Perhaps Saperstein is saying there’s no need for reform of the Muslim Brotherhood because he believes the group doesn’t exist. Does that mean he agrees with Suhail Khan – son of Mahboob Khan, the man who was one of ISNA’s founders – who actually asserted at CPAC in 2011 that, “there is no Muslim Brotherhood in the United States.” When the United West’s Jay Mark Campbell gave Khan the chance to retract that statement, saying, “There’s no Muslim Brotherhood in the United States?!”, Khan doubled down, saying, “no”. Here is Suhail at the moment he realized he just got busted while simultaneously lying about his own father’s accomplishments:
This quote from Saperstein is priceless:
“I hope that Rep. Bachmann and the other signatories will either produce credible evidence that substantiates their claims or withdraw them and do no further damage to the level of public discourse through the dissemination of unsubstantiated and harmful claims,” Saperstein wrote.
Ok, since Saperstein has no interest in looking at the ‘credible evidence’ that Huma Abedin served on a Board alongside Abdullah Omar Nasseef, a man with multiple ties to Al-Qaeda and since he won’t concede that the ISNA is documented to be a Muslim Brotherhood group that seeks the destruction of the United States, it’s obviously all about ‘public discourse’ regardless of facts.
In essence, Saperstein is running interference for the Muslim Brotherhood by ignoring the evidence that implicates the group. If he’s clearly doing that when it comes to Magid, why is he defending Huma? We’d like to know.
Speaking of Nasseef, check out who the JTA article quotes as also having a problem with the efforts of Bachmann, Gohmert, Franks, Westmoreland, and Rooney. That would be the Anti-Defamation League (we will explain the significance after this excerpt):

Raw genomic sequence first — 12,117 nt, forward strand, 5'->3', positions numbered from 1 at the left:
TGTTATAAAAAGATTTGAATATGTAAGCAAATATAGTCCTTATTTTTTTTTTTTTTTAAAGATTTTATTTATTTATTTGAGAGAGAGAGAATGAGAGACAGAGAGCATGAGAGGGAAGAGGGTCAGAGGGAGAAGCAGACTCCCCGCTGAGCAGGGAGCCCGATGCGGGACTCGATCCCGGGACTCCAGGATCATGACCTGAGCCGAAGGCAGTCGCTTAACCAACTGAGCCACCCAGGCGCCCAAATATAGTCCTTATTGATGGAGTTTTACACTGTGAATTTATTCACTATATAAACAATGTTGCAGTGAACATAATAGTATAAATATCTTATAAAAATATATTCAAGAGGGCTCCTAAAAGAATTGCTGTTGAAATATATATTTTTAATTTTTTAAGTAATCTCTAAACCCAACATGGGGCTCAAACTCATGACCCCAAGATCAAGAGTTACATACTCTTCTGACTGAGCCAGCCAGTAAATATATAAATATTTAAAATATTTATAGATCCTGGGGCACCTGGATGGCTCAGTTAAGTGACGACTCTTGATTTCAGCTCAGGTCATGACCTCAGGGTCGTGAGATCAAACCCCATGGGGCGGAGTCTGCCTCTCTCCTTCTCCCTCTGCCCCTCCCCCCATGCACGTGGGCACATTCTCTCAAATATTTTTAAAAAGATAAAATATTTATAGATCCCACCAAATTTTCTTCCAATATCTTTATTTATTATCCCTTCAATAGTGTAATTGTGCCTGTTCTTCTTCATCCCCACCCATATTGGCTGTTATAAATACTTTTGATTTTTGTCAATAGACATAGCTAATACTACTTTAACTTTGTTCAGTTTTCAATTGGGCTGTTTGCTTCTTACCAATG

Joining Saperstein were the Anti-Defamation League, which accused the lawmakers of “stereotyping and prejudice,” and interfaith umbrella bodies that included among their numbers other Jewish defense and religious groups, including the Jewish Council for Public Affairs, the community’s public policy umbrella.
Huma Abedin (not just every member of her immediate family) has verifiable ties to Abdullah Omar Nasseef; all have served on the IMMA Board with him. Here’s what the Anti-Defamation League (ADL), which is defending Abedin today, had to say about Nasseef as recently as 2009:
On October 12, 2001, the U.S. Treasury Department designated the Rabita Trust, a charity in Pakistan “for its close ties to senior al Qaida leadership and for providing logistical and financial support to Al Qaida.” The Rabita Trust was founded in 1988 by Dr. Abdullah Omar Naseef, the former secretary general of the Muslim World League (MWL) in the 1980s.
The fact remains that Saperstein is defending the Muslim Brotherhood – a virulently anti-Semitic organization with irrefutable ties to Nazi Germany (Hajj Amin al-Husseini became the group’s leader after aligning with Hitler during WWII) – when he defends the likes of Magid and refuses to acknowledge the Abedin family’s connections to the group.
Reform of the Muslim Brotherhood certainly didn’t take place under Husseini and, based on the evidence produced in the Holy Land Foundation trial, it didn’t take place prior to 1991.
As for the ‘credible evidence’ that Saperstein says he wants to see while simultaneously appearing disinterested in looking at it, here’s 37 pages (including screen shots) for him to chew on.
In the film, 300, Sparta’s Leonidus knew his country was in grave danger; the Persians were closing in. He wanted to fight but required the approval of the Ephors to do so. Quite inexplicably (at least until after this scene), they didn’t give it to him, despite all the evidence that warranted it.
Those who blindly stand in opposition to the valid questions raised by Bachmann, et. al. (including McCain, Boehner, Rubio, Brown, and Sensenbrenner) should perhaps watch the film and look in the mirror. Hopefully, they won’t see an Ephor staring back at them.